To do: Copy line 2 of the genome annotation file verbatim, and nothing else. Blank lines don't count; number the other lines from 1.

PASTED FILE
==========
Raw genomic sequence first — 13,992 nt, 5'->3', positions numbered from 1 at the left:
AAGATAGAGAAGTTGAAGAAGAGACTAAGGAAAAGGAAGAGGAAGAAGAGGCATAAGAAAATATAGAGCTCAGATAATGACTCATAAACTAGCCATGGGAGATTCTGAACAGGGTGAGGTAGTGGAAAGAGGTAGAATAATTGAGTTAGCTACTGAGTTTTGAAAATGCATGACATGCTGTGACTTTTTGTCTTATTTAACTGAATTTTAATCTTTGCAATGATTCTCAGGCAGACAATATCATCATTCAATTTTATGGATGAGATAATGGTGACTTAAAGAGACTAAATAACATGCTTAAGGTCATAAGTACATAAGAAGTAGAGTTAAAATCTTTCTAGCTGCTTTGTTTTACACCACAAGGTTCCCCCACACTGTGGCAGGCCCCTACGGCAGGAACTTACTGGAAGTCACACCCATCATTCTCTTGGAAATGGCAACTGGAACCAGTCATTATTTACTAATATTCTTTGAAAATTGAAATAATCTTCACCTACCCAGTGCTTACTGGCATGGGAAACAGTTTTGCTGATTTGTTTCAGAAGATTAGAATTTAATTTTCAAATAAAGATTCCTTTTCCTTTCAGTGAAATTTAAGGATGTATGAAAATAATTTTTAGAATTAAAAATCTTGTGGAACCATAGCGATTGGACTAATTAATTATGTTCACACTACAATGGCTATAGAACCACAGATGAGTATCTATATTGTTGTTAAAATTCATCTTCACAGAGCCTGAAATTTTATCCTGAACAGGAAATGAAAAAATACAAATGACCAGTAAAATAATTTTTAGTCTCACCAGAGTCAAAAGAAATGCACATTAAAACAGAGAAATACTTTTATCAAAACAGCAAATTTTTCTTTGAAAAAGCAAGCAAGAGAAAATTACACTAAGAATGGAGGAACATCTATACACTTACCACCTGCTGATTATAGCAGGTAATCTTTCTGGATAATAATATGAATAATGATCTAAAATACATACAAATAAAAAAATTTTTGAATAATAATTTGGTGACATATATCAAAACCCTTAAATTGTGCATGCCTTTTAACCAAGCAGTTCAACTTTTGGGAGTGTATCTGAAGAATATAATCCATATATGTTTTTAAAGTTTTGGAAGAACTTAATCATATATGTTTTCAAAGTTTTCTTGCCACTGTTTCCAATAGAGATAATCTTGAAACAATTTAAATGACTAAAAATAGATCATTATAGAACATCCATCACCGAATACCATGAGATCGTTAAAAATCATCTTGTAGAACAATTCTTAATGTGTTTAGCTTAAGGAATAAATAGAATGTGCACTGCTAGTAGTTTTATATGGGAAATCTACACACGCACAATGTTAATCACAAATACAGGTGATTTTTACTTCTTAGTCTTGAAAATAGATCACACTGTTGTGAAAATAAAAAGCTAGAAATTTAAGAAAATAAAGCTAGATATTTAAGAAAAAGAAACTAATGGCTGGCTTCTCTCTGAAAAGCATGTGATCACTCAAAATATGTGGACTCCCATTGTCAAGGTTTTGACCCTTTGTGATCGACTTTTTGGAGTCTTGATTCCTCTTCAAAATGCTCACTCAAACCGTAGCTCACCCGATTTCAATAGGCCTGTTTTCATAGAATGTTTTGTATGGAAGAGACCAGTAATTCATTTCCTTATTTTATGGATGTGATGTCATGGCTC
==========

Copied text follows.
AAGATAGAGAAGTTGAAGAAGAGACTAAGGAAAAGGAAGAGGAAGAAGAGGCATAAGAAAATATAGAGCTCAGATAATGACTCATAAACTAGCCATGGGAGATTCTGAACAGGGTGAGGTAGTGGAAAGAGGTAGAATAATTGAGTTAGCTACTGAGTTTTGAAAATGCATGACATGCTGTGACTTTTTGTCTTATTTAACTGAATTTTAATCTTTGCAATGATTCTCAGGCAGACAATATCATCATTCAATTTTATGGATGAGATAATGGTGACTTAAAGAGACTAAATAACATGCTTAAGGTCATAAGTACATAAGAAGTAGAGTTAAAATCTTTCTAGCTGCTTTGTTTTACACCACAAGGTTCCCCCACACTGTGGCAGGCCCCTACGGCAGGAACTTACTGGAAGTCACACCCATCATTCTCTTGGAAATGGCAACTGGAACCAGTCATTATTTACTAATATTCTTTGAAAATTGAAATAATCTTCACCTACCCAGTGCTTACTGGCATGGGAAACAGTTTTGCTGATTTGTTTCAGAAGATTAGAATTTAATTTTCAAATAAAGATTCCTTTTCCTTTCAGTGAAATTTAAGGATGTATGAAAATAATTTTTAGAATTAAAAATCTTGTGGAACCATAGCGATTGGACTAATTAATTATGTTCACACTACAATGGCTATAGAACCACAGATGAGTATCTATATTGTTGTTAAAATTCATCTTCACAGAGCCTGAAATTTTATCCTGAACAGGAAATGAAAAAATACAAATGACCAGTAAAATAATTTTTAGTCTCACCAGAGTCAAAAGAAATGCACATTAAAACAGAGAAATACTTTTATCAAAACAGCAAATTTTTCTTTGAAAAAGCAAGCAAGAGAAAATTACACTAAGAATGGAGGAACATCTATACACTTACCACCTGCTGATTATAGCAGGTAATCTTTCTGGATAATAATATGAATAATGATCTAAAATACATACAAATAAAAAAATTTTTGAATAATAATTTGGTGACATATATCAAAACCCTTAAATTGTGCATGCCTTTTAACCAAGCAGTTCAACTTTTGGGAGTGTATCTGAAGAATATAATCCATATATGTTTTTAAAGTTTTGGAAGAACTTAATCATATATGTTTTCAAAGTTTTCTTGCCACTGTTTCCAATAGAGATAATCTTGAAACAATTTAAATGACTAAAAATAGATCATTATAGAACATCCATCACCGAATACCATGAGATCGTTAAAAATCATCTTGTAGAACAATTCTTAATGTGTTTAGCTTAAGGAATAAATAGAATGTGCACTGCTAGTAGTTTTATATGGGAAATCTACACACGCACAATGTTAATCACAAATACAGGTGATTTTTACTTCTTAGTCTTGAAAATAGATCACACTGTTGTGAAAATAAAAAGCTAGAAATTTAAGAAAATAAAGCTAGATATTTAAGAAAAAGAAACTAATGGCTGGCTTCTCTCTGAAAAGCATGTGATCACTCAAAATATGTGGACTCCCATTGTCAAGGTTTTGACCCTTTGTGATCGACTTTTTGGAGTCTTGATTCCTCTTCAAAATGCTCACTCAAACCGTAGCTCACCCGATTTCAATAGGCCTGTTTTCATAGAATGTTTTGTATGGAAGAGACCAGTAATTCATTTCCTTATTTTATGGATGTGATGTCATGGCTC